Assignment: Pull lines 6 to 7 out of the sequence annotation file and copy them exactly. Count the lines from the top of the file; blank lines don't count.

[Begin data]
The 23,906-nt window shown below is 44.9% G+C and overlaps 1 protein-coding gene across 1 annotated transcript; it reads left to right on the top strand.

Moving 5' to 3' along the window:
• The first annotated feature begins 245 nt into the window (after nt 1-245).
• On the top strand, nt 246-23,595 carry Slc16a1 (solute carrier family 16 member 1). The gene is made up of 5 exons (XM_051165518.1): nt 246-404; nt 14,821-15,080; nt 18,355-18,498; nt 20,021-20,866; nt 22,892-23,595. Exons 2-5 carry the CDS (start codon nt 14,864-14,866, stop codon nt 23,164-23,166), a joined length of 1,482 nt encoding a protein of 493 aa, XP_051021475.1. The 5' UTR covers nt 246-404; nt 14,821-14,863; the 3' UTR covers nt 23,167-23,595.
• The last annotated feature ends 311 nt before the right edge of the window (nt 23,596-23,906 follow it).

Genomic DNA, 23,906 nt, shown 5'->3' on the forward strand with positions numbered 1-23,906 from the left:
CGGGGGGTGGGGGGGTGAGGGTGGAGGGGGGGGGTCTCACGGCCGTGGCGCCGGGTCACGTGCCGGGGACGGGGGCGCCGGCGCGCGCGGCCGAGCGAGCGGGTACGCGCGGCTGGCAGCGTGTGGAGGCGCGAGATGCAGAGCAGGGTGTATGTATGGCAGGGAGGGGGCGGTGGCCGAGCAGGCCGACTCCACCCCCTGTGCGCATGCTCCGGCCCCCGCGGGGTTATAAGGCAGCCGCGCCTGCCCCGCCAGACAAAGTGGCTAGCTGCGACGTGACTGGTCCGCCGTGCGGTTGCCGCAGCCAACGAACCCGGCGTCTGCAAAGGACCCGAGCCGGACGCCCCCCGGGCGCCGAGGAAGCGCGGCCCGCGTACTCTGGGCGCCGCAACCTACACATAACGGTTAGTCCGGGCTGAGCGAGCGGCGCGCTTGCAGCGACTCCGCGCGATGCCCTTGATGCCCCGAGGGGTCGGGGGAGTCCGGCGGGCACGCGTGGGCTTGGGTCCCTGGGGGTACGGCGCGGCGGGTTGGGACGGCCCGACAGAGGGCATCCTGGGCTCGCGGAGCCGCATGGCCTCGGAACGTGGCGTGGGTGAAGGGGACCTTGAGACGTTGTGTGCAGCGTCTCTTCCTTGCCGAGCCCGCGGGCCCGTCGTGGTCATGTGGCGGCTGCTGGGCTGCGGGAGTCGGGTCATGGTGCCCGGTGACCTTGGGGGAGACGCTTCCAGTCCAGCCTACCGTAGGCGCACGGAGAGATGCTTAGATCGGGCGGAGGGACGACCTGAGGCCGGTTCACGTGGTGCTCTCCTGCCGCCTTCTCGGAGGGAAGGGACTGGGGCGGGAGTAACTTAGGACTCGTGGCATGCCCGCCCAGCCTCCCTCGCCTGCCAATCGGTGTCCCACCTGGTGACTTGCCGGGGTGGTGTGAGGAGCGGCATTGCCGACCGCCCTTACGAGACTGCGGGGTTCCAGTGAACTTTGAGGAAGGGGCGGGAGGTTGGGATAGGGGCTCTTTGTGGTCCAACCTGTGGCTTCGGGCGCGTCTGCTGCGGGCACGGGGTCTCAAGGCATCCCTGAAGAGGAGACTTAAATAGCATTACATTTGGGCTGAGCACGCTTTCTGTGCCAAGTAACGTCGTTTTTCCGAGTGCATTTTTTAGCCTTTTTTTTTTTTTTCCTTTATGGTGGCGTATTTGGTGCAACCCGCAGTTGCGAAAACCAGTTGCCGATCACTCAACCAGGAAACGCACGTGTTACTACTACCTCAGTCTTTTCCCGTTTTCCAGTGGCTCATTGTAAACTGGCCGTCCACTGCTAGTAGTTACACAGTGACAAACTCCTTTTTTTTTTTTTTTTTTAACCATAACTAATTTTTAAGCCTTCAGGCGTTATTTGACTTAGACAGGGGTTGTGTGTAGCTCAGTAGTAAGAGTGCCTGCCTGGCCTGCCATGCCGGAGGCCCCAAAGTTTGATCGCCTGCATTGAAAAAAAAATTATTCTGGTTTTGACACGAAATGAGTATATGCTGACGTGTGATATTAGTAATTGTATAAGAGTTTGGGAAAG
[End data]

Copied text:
Genomic DNA, 23,906 nt, shown 5'->3' on the forward strand with positions numbered 1-23,906 from the left:
CGGGGGGTGGGGGGGTGAGGGTGGAGGGGGGGGGTCTCACGGCCGTGGCGCCGGGTCACGTGCCGGGGACGGGGGCGCCGGCGCGCGCGGCCGAGCGAGCGGGTACGCGCGGCTGGCAGCGTGTGGAGGCGCGAGATGCAGAGCAGGGTGTATGTATGGCAGGGAGGGGGCGGTGGCCGAGCAGGCCGACTCCACCCCCTGTGCGCATGCTCCGGCCCCCGCGGGGTTATAAGGCAGCCGCGCCTGCCCCGCCAGACAAAGTGGCTAGCTGCGACGTGACTGGTCCGCCGTGCGGTTGCCGCAGCCAACGAACCCGGCGTCTGCAAAGGACCCGAGCCGGACGCCCCCCGGGCGCCGAGGAAGCGCGGCCCGCGTACTCTGGGCGCCGCAACCTACACATAACGGTTAGTCCGGGCTGAGCGAGCGGCGCGCTTGCAGCGACTCCGCGCGATGCCCTTGATGCCCCGAGGGGTCGGGGGAGTCCGGCGGGCACGCGTGGGCTTGGGTCCCTGGGGGTACGGCGCGGCGGGTTGGGACGGCCCGACAGAGGGCATCCTGGGCTCGCGGAGCCGCATGGCCTCGGAACGTGGCGTGGGTGAAGGGGACCTTGAGACGTTGTGTGCAGCGTCTCTTCCTTGCCGAGCCCGCGGGCCCGTCGTGGTCATGTGGCGGCTGCTGGGCTGCGGGAGTCGGGTCATGGTGCCCGGTGACCTTGGGGGAGACGCTTCCAGTCCAGCCTACCGTAGGCGCACGGAGAGATGCTTAGATCGGGCGGAGGGACGACCTGAGGCCGGTTCACGTGGTGCTCTCCTGCCGCCTTCTCGGAGGGAAGGGACTGGGGCGGGAGTAACTTAGGACTCGTGGCATGCCCGCCCAGCCTCCCTCGCCTGCCAATCGGTGTCCCACCTGGTGACTTGCCGGGGTGGTGTGAGGAGCGGCATTGCCGACCGCCCTTACGAGACTGCGGGGTTCCAGTGAACTTTGAGGAAGGGGCGGGAGGTTGGGATAGGGGCTCTTTGTGGTCCAACCTGTGGCTTCGGGCGCGTCTGCTGCGGGCACGGGGTCTCAAGGCATCCCTGAAGAGGAGACTTAAATAGCATTACATTTGGGCTGAGCACGCTTTCTGTGCCAAGTAACGTCGTTTTTCCGAGTGCATTTTTTAGCCTTTTTTTTTTTTTTCCTTTATGGTGGCGTATTTGGTGCAACCCGCAGTTGCGAAAACCAGTTGCCGATCACTCAACCAGGAAACGCACGTGTTACTACTACCTCAGTCTTTTCCCGTTTTCCAGTGGCTCATTGTAAACTGGCCGTCCACTGCTAGTAGTTACACAGTGACAAACTCCTTTTTTTTTTTTTTTTTTAACCATAACTAATTTTTAAGCCTTCAGGCGTTATTTGACTTAGACAGGGGTTGTGTGTAGCTCAGTAGTAAGAGTGCCTGCCTGGCCTGCCATGCCGGAGGCCCCAAAGTTTGATCGCCTGCATTGAAAAAAAAATTATTCTGGTTTTGACACGAAATGAGTATATGCTGACGTGTGATATTAGTAATTGTATAAGAGTTTGGGAAAG